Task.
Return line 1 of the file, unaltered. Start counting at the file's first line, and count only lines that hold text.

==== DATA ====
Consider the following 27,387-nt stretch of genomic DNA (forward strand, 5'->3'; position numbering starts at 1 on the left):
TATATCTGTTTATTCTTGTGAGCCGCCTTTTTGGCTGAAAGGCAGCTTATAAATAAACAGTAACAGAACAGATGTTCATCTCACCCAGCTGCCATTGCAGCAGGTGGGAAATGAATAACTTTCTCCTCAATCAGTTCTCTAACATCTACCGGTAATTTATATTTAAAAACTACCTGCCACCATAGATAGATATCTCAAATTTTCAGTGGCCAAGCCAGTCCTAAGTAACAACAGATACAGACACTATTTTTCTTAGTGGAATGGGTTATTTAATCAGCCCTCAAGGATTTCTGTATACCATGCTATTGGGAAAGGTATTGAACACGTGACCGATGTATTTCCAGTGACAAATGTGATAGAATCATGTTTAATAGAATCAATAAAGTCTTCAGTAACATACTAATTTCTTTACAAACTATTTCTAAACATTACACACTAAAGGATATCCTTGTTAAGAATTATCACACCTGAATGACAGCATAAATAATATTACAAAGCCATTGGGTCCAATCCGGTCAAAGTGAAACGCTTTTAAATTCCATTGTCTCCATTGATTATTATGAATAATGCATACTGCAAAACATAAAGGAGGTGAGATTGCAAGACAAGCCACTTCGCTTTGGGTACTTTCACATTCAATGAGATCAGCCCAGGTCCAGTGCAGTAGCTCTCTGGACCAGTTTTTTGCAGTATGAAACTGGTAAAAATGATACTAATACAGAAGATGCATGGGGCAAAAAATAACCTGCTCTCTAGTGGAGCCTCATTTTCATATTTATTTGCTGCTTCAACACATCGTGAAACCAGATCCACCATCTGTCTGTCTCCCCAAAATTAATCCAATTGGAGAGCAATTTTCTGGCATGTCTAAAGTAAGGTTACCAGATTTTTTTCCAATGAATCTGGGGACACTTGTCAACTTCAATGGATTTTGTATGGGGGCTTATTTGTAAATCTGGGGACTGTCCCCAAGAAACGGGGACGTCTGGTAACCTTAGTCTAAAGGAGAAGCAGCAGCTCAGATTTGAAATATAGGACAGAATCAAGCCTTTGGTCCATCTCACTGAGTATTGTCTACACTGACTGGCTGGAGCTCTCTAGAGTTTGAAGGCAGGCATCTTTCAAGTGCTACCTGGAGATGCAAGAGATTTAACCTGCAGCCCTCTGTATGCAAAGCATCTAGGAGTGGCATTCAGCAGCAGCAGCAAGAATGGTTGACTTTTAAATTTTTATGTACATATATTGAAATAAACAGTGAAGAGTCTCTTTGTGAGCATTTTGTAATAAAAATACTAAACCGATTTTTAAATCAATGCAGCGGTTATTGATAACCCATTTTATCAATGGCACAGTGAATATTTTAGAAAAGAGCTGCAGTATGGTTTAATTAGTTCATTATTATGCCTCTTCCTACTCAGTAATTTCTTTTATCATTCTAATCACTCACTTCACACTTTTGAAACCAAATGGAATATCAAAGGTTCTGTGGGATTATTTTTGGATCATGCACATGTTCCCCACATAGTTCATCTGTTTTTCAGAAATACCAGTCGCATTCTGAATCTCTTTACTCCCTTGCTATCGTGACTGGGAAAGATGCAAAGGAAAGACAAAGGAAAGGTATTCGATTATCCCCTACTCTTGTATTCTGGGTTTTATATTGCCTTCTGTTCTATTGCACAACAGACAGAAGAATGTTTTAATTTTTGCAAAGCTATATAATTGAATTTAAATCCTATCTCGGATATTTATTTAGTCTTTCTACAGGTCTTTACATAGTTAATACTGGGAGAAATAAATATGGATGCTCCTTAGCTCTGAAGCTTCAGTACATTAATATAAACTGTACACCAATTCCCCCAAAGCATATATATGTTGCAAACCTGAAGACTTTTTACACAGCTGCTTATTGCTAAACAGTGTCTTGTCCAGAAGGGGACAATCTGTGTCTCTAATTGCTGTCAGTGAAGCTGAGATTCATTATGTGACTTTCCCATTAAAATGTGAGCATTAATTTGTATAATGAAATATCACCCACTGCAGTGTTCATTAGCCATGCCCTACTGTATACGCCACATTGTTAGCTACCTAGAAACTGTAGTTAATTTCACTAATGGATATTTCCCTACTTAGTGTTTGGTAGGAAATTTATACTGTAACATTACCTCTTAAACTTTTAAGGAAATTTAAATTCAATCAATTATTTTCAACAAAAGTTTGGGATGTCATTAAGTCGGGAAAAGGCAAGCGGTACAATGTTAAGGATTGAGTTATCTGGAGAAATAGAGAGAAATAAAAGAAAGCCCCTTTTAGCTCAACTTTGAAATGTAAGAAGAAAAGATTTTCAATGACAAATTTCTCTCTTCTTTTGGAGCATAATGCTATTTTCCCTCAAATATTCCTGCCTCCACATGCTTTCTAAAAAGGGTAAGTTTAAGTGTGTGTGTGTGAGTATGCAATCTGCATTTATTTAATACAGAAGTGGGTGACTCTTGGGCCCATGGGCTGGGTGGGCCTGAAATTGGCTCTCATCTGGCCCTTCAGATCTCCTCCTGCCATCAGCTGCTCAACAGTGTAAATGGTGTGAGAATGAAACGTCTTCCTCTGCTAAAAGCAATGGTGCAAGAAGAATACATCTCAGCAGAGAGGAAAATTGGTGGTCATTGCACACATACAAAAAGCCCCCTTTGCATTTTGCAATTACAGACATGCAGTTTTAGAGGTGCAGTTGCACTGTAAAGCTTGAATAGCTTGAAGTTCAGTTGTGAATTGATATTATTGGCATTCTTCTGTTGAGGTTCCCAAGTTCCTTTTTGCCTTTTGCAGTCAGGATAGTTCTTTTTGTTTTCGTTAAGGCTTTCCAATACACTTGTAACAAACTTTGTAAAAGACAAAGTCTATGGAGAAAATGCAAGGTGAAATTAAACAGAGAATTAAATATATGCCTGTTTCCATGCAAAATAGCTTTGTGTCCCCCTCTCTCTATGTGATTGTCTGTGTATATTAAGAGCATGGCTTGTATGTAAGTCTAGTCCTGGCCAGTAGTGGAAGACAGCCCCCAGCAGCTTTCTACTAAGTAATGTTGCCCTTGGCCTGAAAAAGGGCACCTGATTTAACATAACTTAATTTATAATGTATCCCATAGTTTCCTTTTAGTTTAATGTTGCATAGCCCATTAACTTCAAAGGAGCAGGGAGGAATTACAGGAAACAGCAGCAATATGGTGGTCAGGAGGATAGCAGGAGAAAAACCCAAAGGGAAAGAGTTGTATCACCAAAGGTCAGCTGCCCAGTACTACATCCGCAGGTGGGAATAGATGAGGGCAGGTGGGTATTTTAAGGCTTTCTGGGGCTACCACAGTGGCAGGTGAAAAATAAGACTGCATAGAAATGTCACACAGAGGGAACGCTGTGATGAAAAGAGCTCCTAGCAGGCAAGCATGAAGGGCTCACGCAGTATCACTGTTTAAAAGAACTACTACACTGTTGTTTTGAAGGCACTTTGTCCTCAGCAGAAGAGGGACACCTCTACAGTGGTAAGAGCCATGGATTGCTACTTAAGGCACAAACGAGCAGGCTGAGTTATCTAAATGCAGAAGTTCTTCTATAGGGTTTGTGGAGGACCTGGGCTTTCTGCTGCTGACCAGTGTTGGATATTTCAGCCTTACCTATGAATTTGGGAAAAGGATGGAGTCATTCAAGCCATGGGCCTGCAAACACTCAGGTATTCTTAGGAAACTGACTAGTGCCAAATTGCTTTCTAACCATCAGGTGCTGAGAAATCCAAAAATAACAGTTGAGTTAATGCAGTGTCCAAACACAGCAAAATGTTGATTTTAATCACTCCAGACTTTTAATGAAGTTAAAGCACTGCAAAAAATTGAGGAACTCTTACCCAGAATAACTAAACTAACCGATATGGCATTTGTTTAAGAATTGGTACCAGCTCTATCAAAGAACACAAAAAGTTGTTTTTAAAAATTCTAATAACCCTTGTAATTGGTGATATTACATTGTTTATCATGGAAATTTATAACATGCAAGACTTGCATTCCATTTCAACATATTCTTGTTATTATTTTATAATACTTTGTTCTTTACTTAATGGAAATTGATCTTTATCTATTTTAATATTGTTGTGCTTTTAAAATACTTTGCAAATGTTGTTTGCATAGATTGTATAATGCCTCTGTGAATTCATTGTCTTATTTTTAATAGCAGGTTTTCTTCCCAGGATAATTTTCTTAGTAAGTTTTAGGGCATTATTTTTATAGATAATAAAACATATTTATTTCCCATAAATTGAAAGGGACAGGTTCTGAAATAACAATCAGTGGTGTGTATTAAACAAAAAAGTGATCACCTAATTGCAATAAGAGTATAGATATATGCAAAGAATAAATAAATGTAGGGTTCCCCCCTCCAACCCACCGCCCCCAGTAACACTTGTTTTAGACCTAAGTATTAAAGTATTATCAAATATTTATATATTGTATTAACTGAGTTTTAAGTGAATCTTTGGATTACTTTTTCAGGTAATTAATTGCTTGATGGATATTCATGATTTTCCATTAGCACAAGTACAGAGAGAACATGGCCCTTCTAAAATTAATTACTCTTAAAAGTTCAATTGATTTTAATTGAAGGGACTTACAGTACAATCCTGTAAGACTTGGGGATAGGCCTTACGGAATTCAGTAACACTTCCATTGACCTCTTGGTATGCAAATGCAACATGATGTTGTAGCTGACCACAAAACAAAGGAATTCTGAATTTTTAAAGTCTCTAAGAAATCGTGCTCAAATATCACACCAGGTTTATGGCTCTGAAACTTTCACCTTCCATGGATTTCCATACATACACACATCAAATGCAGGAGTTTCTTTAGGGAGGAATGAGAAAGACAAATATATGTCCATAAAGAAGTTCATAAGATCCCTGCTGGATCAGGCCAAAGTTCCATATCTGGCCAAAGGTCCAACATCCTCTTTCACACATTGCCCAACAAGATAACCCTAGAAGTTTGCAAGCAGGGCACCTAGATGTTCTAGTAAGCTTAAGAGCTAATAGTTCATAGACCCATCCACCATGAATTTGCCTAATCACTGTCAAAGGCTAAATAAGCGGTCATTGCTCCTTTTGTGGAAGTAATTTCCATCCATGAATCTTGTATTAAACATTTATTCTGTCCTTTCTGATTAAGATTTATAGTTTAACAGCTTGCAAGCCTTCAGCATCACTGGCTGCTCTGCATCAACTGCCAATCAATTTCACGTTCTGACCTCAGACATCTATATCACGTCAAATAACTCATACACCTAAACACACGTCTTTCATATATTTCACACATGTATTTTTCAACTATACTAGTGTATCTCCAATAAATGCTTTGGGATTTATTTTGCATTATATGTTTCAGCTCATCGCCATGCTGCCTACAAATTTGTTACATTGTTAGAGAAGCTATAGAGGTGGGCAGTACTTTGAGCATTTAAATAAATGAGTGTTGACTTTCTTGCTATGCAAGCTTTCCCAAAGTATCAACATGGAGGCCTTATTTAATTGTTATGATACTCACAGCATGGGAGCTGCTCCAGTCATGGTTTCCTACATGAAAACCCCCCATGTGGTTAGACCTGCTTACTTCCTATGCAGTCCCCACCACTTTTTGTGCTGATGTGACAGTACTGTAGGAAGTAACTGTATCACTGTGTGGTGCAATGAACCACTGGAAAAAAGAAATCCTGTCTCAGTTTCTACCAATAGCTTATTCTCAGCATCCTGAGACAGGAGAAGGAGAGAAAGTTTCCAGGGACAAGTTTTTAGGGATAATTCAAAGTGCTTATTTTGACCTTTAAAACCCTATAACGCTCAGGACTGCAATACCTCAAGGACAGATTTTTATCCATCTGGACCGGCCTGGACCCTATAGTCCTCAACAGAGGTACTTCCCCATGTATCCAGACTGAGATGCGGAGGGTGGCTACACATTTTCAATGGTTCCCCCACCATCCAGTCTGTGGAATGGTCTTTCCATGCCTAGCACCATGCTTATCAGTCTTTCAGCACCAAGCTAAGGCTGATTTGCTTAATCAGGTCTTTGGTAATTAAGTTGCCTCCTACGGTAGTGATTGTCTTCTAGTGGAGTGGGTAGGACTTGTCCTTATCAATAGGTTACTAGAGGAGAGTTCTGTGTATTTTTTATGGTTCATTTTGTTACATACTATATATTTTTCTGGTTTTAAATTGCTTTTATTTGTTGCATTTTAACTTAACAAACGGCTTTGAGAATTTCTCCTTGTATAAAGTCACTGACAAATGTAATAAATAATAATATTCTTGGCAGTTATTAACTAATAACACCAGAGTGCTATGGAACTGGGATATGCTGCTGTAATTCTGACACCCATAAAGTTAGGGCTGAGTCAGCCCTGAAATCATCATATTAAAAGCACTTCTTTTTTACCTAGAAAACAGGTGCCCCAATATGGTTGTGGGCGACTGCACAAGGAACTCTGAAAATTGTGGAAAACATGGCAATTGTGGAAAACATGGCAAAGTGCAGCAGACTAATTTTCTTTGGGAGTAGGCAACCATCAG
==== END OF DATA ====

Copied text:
Consider the following 27,387-nt stretch of genomic DNA (forward strand, 5'->3'; position numbering starts at 1 on the left):